Summary: God uses brokeness in our lives when we yeild everything to Him.
No Way Around It.
John 12: 20-28
There were some Greeks in town, who had come up to worship at the Feast. They approached Phillip, who was from Bethsaida in Galilee: “Sir, we want to see Jesus. Can you help us?”
Philip went and told Andrew. Andrew and Philip together told Jesus. Jesus answered, “Time’s up. The time has come for the Son of Man to be glorified.
Listen carefully: Unless a grain of wheat is buried in the ground, dead to the world, it is never any more than a grain of wheat. But if it is buried, it sprouts and reproduces itself many times over. In the same way, anyone who holds on to life just as it is destroys that life. But if you let it go, reckless in your love, you’ll have it forever, real and eternal.
“If any of you wants to serve me, then follow me. Then you’ll be where I am, ready to serve at a moments notice. The Father will honor and reward anyone who serves me.
“Right now I am storm-tossed. And what am I going to say? ‘Father, get me out of this?’ No, this is why I came in the first place. I’ll say, ‘Father, put your glory on display.’”
I want to speak to you today on the subject of brokenness.
All of us will face situations that cause us to wonder how in the world we will make it through the experience.
Tommy Lasorda, former coach of the Los Angeles Dodgers, once said, "I found that it’s not good to talk about my troubles. Eighty percent of the people who hear them don’t care, and the other 20 percent are glad you’re having trouble."
"I learned during my year out of coaching that, regardless of what business you’re in, you’re going to have problems. How you deal with them is what counts. You don’t turn your back on them." - Dan Reeves
We all find different ways to approach the bad things that happen in our lives.
A college student wrote the following letter to her parents:
Dear Mom and Dad:
"I am writing this letter on school paper because my stationary got burned in the fire. I got out of the hospital, and have moved in with my new boyfriend, Bill. He got me a job where he works-I’m a waitress at the Red Dog Saloon. Your new grandbaby is due next fall."
The next page continued . . .
"Mom, Dad, none of the above really happened. However, I made a C in French and I’m failing History.
A couple of weeks ago we read from this chapter and I preached a message on Palm Sunday. In that message I ask the simple questions: Are you a Christ follower or a crowd follower?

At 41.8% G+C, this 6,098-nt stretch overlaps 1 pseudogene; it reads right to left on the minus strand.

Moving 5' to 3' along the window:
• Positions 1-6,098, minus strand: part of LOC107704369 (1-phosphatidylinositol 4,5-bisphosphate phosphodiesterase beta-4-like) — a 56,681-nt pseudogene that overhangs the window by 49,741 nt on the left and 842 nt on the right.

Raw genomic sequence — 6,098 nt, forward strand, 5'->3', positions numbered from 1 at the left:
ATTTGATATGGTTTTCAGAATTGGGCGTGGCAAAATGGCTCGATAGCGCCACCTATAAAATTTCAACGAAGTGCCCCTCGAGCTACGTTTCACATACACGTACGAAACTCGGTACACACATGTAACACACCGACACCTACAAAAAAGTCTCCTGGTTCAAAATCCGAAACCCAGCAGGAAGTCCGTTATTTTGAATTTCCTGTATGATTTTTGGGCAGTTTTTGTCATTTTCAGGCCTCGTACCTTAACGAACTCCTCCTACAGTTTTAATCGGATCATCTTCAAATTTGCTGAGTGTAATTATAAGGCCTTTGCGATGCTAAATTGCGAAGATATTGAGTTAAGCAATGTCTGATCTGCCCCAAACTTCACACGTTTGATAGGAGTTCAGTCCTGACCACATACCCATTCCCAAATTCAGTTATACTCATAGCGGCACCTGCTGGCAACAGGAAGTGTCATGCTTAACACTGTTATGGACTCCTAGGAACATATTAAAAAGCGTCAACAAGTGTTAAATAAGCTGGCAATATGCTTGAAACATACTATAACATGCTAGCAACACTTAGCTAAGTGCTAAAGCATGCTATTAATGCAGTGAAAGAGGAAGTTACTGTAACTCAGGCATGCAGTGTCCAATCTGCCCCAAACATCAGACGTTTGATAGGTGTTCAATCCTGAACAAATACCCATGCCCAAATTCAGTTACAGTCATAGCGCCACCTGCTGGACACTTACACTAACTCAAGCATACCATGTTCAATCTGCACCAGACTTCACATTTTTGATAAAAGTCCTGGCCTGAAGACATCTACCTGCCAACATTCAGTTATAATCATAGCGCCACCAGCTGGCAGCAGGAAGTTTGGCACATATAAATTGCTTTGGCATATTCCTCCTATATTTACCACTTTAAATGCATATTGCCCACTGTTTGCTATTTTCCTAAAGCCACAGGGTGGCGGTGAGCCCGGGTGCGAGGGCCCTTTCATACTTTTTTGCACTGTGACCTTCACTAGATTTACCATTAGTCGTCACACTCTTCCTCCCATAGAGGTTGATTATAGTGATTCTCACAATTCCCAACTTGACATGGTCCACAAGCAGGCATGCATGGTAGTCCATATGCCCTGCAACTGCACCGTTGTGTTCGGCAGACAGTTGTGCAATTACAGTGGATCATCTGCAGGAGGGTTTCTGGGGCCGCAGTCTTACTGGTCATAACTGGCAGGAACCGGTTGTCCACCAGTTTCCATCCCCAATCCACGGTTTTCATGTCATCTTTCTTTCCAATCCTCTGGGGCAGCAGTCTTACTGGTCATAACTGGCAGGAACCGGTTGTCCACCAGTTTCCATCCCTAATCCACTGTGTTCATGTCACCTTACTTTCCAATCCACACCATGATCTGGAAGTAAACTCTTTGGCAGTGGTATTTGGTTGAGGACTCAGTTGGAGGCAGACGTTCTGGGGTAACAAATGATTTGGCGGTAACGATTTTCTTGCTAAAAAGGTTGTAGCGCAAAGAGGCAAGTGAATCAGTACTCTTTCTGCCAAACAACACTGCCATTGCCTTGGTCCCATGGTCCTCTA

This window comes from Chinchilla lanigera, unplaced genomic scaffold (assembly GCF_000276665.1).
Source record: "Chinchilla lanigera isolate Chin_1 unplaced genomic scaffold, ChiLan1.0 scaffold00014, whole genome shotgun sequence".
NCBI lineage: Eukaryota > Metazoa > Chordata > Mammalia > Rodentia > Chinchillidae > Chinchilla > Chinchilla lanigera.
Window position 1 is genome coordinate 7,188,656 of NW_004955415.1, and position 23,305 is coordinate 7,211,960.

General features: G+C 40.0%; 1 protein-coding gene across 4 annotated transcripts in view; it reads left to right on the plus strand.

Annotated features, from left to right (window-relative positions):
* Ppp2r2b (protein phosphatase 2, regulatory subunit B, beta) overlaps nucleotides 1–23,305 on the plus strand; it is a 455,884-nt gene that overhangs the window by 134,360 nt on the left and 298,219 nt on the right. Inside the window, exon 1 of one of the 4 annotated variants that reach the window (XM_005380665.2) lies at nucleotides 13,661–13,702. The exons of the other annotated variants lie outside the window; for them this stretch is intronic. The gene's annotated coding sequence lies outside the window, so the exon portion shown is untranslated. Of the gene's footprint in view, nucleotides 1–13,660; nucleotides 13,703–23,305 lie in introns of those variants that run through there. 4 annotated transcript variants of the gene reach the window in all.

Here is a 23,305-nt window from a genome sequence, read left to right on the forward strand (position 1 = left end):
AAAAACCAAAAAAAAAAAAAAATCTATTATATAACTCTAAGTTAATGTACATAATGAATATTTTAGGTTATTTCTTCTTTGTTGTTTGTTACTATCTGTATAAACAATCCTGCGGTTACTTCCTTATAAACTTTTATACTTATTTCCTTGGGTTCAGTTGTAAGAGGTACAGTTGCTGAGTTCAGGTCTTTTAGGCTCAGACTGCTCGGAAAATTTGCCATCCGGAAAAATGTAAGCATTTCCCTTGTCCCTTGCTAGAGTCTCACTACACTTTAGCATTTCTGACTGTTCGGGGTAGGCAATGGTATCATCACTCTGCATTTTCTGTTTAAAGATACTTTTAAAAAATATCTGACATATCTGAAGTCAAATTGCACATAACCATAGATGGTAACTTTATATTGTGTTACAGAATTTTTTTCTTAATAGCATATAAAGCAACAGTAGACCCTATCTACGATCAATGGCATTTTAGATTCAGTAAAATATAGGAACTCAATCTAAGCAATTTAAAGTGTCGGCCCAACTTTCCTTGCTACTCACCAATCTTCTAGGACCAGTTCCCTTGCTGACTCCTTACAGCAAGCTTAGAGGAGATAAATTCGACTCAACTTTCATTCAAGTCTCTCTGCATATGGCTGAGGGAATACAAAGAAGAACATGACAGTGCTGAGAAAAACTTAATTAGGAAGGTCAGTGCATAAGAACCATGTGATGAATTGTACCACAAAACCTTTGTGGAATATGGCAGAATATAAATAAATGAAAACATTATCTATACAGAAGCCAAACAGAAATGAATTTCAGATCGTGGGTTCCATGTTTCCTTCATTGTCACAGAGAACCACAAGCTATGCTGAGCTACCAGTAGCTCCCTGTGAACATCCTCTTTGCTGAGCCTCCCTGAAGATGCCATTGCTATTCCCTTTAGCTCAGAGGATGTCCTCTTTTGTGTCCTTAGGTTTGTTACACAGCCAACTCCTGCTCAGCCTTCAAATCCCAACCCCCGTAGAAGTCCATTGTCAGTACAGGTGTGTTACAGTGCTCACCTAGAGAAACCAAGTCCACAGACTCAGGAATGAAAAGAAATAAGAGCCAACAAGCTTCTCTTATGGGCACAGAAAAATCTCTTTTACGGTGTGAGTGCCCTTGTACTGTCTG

On that day in Jesus life, the crowd was shouting his name in praise because they thought He was going to be a King. One week later when they realized he was not going to be a great military conqueror, He became a broken sacrifice hanging on a cross.
What a great question these Greeks ask on this day. “Sir, we want to see Jesus. Can you help us?”
Brokenness is a process and maturity that often originates, with simple curiosity. (Sir, we want to see Jesus.)
Through much of His earthly ministry, Jesus would often say, “My time has not yet come.” On this occasion He says, “My time has come.” Not only had His time come but He was ready to give a lesson.
Can you feel the importance of this moment?
Jesus is on the verge of death.
He is facing a false trial. Lies and innuendos.
He is facing a beating and abuse.
He is facing an execution. (Not the politically correct kind we have today, where you lay on a table and go to sleep.)
He was facing a painful, torturous and bloody execution.
Jesus begins to teach.
He is giving a lesson on life.
Life is going to be filled with times of brokenness and turmoil.
We all will face things and events in our lives that challenge us at our very core.
He uses an illustration.
“Listen carefully: Unless a grain of wheat is buried in the ground, dead to the world, it is never any more than a grain of wheat. But if it is buried, it sprouts and reproduces itself many times over. In the same way, anyone who holds on to life just as it is destroys that
life. But if you let it go, reckless in your love, you’ll have it forever, real and eternal.”
Generally speaking, there is no comparison to be made between the value of a diamond and that of a grain of corn., yet all depends on the disposition of the corn. Put both of them away, and at the end of a hundred years the grain of corn will still have no money value, while the diamond’s value, running up into the hundreds or thousands of dollars, will be undiminished. At the end of a thousand years the same thing would be true. But suppose, instead, we bury the grain in the warm, moist earth, and year after year throughout the centuries let it go on producing and reproducing. In that time it will have produced a store that the whole earth could hardly contain. Its production represents a money value that makes the diamond’s price not more than an atom in comparison. To save the grain of corn would have been to lose all it was capable of producing.